After enduring car accidents when she was a young woman— none of which were her fault— Mary Steinhoff was left with chronic, debilitating pain that lasted for 29 years.
“I was in constant pain, [from] head to toe,” the 56-year-old from Morrisville, North Carolina said.
In fact, the pain was so bad that she couldn’t raise her right arm or lie flat. As a result, she battled insomnia and fatigue, sleeping just 2 to 3 hours every night for years. It was also challenging to drive and impossible to concentrate or read a book.
“It can be an excruciating journey physically, emotionally and spiritually,” she said.
It wasn’t until 2002 that she was finally diagnosed with fibromyalgia, but she continued to live in pain as she tried virtually every treatment available: physical therapy, massage, aqua therapy, acupressure, medication, yoga, psychotherapy and prayer. She even bought a new mattress, tried a gluten-free diet and stopped eating sugar— nothing helped.
“I was desperate to fix this,” she said.
Although chiropractic treatment helped a bit, it wasn’t until she met Dr. Ray Drury, an upper cervical chiropractic doctor in Charlotte, North Carolina last year that she finally found some relief. Upper cervical chiropractors specialize in correcting a small misalignment of the upper neck known as the Atlas Subluxation Complex, according to the National Upper Cervical Chiropractic Association.
Drury discovered that Steinhoff’s atlas, or C1 vertebra, was tipped 4 degrees forward, which meant that her neck was flat. Since it didn’t have a natural curvature, it was impossible for her to lay flat. He also discovered that her upper cervical spine was not only turned to the right, which caused her spine to turn left, but it was also severely twisted.
After her first upper cervical adjustment, Mary returned home, took a shower and started sobbing. When her husband walked in, alarmed, she rejoiced, “It doesn’t hurt to wash my hair!”
“It was startling to say the least,” she recalled.
What is upper cervical chiropractic?
The first spinal adjustment ever performed was on the upper cervical spine in 1895 by Dr. D.D. Palmer, who restored a deaf man’s hearing. Although the practice faded out over time, it has seen a resurgence in the past 15 years and is the fastest growing area in chiropractic, said Drury, who is also the author of “The Best Kept Secret in Healthcare.”
The concept of upper cervical chiropractic has to do with the brain stem, which comes out of the head through the top two bones of the neck, known as the atlas (C1) and axis (C2). The brain stem works like a switchboard operator, controlling all of the messages between the brain and the body.
“If one of those bones gets even slightly out of line it can interfere with the messages between the brain and the body,” Drury said.
Using gentle adjustments to the upper cervical spine, the treatment can help people with things like ear and sinus infections, migraines, chronic fatigue syndrome, diabetes, sleeping disorders and digestive problems, multiple sclerosis, fibromyalgia, immune disorders, trigeminal neuralgia and seizures.
In fact, a recent study conducted in Italy found that upper cervical chiropractic adjustments on patients with chronic venous cerebral-spinal insufficiency and multiple sclerosis had improved function in multiple areas of the body after just 6 weeks.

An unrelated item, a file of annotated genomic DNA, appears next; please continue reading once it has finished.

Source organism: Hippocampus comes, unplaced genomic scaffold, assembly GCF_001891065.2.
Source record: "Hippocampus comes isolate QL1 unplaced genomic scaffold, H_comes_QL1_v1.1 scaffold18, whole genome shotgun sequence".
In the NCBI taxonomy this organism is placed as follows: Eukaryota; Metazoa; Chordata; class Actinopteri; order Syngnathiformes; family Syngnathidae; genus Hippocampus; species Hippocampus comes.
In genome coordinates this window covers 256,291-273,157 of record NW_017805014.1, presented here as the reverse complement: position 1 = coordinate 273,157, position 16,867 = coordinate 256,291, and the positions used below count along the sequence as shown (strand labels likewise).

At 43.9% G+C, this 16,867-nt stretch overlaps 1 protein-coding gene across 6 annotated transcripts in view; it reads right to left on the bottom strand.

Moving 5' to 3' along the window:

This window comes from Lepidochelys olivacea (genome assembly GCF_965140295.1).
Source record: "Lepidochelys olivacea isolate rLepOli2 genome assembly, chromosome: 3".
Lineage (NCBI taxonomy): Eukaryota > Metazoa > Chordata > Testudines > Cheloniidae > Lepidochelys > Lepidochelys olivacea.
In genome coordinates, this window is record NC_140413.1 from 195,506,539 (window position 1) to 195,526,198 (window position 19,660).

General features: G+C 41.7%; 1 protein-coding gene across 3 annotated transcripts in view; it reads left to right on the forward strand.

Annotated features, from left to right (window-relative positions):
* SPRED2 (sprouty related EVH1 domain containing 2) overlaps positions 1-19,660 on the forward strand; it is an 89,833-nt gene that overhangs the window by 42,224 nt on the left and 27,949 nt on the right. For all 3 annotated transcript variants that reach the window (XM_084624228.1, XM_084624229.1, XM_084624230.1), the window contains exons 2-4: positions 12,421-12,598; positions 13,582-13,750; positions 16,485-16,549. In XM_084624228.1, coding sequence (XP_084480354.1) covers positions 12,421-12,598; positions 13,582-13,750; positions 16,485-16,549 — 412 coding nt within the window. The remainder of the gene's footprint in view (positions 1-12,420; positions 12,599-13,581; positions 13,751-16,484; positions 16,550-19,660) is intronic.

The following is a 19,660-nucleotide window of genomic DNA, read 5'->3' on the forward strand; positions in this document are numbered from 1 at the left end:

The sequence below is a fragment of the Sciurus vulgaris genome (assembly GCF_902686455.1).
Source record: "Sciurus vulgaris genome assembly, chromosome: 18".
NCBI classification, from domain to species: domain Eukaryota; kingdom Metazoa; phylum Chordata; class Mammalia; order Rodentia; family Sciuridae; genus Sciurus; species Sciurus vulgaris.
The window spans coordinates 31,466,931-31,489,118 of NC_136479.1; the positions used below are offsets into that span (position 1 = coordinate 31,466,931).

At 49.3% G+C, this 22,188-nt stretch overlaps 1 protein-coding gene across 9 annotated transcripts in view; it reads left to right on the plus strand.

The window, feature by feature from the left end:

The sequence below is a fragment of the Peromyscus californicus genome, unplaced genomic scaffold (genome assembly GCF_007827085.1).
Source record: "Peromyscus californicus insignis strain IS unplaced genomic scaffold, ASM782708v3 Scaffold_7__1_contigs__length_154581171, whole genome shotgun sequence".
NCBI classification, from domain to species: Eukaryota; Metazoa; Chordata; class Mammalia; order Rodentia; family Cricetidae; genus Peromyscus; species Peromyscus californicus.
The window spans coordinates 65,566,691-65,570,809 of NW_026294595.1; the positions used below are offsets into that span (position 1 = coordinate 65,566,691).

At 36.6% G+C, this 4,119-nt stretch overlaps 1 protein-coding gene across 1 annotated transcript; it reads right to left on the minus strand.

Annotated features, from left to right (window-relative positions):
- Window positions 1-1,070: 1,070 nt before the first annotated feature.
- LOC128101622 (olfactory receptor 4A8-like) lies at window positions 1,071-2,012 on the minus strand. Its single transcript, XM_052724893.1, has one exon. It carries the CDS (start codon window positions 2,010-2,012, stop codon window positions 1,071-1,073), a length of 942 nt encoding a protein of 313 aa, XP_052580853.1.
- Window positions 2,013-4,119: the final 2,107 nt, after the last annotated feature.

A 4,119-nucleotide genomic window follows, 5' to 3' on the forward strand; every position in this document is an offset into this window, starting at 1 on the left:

Instead of treating the symptoms as Western medicine does, upper cervical chiropractic looks to identify and treat the root cause.
“We don’t treat conditions, we treat the body. When everything is balanced and nothing is interfered with, the body is a self-healing organism,” Drury said.
The amount of adjustments needed and how often depend on the individual, the degree of misalignment and how long the individual has had the misalignment.
“As it holds longer, they need to see us less and less,” Drury said. A treatment can also cause soreness, particularly if you’ve had pain for several years.
It may not be for everyone
Although there is a possibility that upper cervical chiropractic can help those with serious conditions like MS and fibromyalgia, “unfortunately, the research backs up more of what I would call the biomechanical or neuromusculoskeletal aspect,” said Dr. Erik Korzen, a chiropractic physician, professor and advocator in Mokena, Ill..
Korzen says those conditions can include tension headaches, poor posture, nerve irritation due to arthritic or degenerative changes, which can cause symptoms like numbness, tingling and headaches.
There are also certain conditions where upper cervical chiropractic is contraindicated, such as significant osteoporosis or degenerative changes. To avoid damange, individuals with Down syndrome must have X-rays taken before having treatment, in order to see if they have skeletal abnormalities. Although treatment may help people who have seizures, manipulation could actually trigger an episode, depending on the type of seizures.
Plus, adjustments that involve an excessive amount of rotation could actually cause more damage, and over time, can cause laxity in the ligaments.
As more research is conducted and technologic advances are made, clinicians are faced with deciding to either use treatment for conditions that aren’t backed by research and may cause harm or avoid the risks altogether by not using treatment that has the potential to help, Korzen said.
Now, nearly a year after starting treatment, Steinhoff can completely lift her arm, lie down and sleep for 4 to 6 hours each night. She recently also finished reading an entire book, is making plans to be more social and is hopeful about the future.
“I know that I’m probably never going to be free of chronic pain but to be able to manage it day to day is such a blessing,” she said.
Julie Revelant is a health journalist and a consultant who provides content marketing and copywriting services for the healthcare industry. She's also a mom of two. Learn more about Julie at revelantwriting.com.